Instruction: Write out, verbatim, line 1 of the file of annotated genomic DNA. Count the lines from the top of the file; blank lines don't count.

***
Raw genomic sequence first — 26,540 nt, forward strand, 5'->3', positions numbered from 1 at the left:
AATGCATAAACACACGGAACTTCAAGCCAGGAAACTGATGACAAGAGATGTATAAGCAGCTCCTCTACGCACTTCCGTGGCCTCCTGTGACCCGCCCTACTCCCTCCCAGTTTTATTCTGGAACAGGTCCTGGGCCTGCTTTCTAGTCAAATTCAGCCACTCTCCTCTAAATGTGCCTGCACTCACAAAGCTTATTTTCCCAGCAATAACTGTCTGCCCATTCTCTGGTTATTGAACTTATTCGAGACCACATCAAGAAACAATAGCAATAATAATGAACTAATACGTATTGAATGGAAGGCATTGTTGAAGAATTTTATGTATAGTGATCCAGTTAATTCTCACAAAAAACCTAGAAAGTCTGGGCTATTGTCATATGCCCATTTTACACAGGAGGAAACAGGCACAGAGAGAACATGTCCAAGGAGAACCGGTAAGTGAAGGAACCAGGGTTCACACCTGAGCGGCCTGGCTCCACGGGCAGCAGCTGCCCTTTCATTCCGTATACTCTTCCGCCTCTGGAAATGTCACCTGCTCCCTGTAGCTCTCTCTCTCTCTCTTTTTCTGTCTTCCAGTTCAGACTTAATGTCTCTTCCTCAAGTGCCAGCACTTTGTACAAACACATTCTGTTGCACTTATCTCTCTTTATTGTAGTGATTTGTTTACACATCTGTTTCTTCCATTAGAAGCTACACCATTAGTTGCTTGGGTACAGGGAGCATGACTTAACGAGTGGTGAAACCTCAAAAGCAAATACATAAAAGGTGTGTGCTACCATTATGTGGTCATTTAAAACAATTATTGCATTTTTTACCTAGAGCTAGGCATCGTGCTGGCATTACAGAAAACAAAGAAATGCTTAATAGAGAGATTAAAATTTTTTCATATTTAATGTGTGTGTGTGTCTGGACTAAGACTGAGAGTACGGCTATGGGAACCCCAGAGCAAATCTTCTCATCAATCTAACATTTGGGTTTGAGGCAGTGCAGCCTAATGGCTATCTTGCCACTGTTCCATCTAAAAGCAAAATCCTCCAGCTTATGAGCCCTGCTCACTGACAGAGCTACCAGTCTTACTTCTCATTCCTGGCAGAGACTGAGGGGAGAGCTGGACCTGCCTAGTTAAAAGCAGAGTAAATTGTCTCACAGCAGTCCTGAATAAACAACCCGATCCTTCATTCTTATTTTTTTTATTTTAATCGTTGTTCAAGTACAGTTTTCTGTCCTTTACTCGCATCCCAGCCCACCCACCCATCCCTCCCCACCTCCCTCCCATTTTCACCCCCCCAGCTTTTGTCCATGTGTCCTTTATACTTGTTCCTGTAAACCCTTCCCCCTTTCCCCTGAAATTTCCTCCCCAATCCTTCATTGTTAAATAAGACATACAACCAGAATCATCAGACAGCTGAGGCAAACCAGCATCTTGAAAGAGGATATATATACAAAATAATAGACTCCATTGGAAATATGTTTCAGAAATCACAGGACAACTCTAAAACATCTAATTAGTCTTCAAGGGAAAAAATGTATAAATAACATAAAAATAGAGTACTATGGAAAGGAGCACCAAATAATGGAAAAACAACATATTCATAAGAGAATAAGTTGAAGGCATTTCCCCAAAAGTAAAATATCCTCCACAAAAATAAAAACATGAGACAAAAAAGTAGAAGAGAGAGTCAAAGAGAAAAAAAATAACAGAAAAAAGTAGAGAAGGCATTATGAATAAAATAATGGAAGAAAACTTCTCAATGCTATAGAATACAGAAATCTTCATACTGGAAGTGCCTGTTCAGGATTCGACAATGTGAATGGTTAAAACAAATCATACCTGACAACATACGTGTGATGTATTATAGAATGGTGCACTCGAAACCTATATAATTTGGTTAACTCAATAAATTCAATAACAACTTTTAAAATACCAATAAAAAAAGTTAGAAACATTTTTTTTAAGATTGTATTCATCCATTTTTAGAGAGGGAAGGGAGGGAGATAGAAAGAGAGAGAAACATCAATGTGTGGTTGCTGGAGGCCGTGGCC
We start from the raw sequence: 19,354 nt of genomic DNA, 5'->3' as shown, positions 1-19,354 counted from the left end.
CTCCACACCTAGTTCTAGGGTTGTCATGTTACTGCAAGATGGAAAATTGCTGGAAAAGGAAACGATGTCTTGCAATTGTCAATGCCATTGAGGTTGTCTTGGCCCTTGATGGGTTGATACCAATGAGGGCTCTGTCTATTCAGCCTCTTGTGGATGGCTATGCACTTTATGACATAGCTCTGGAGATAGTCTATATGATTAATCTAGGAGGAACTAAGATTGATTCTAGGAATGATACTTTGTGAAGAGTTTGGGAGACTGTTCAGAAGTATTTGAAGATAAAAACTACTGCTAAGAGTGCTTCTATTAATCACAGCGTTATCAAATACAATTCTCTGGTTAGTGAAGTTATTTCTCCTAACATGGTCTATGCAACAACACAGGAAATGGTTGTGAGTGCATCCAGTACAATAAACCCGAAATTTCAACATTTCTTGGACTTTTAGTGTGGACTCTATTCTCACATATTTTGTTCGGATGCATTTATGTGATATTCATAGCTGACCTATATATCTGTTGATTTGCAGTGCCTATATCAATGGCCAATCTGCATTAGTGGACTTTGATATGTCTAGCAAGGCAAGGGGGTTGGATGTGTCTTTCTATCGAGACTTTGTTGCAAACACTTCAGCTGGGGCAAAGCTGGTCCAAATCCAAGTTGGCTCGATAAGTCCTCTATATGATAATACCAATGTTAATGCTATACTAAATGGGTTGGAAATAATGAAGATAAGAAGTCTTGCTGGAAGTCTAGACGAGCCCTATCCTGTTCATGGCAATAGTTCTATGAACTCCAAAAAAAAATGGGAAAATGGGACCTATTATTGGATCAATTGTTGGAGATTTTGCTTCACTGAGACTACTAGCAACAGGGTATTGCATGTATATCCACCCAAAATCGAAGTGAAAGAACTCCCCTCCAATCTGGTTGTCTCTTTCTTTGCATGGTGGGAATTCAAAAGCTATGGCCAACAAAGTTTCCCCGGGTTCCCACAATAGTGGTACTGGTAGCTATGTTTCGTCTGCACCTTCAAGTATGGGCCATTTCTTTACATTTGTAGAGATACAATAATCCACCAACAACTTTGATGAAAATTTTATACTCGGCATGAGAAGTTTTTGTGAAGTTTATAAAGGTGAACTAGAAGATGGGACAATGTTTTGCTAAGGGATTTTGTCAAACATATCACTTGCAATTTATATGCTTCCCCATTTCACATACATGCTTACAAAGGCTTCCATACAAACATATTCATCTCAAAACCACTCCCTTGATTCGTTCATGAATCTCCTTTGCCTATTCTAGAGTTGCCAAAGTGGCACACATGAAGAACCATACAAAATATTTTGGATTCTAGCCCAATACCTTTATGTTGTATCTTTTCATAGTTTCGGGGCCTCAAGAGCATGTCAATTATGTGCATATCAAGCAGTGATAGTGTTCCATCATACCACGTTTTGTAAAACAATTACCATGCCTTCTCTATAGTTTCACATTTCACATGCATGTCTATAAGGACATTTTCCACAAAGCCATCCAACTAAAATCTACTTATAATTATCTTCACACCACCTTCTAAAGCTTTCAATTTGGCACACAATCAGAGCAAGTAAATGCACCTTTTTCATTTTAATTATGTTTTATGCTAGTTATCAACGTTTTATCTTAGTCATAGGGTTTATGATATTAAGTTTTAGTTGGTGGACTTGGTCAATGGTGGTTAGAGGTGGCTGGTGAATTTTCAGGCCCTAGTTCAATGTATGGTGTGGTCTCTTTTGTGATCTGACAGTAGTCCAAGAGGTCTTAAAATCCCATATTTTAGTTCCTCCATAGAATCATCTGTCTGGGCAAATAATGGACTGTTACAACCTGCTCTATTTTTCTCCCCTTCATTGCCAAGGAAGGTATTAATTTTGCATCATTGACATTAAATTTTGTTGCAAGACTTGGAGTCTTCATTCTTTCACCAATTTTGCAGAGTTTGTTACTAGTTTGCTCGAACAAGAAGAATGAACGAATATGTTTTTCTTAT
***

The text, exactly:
Raw genomic sequence first — 26,540 nt, forward strand, 5'->3', positions numbered from 1 at the left: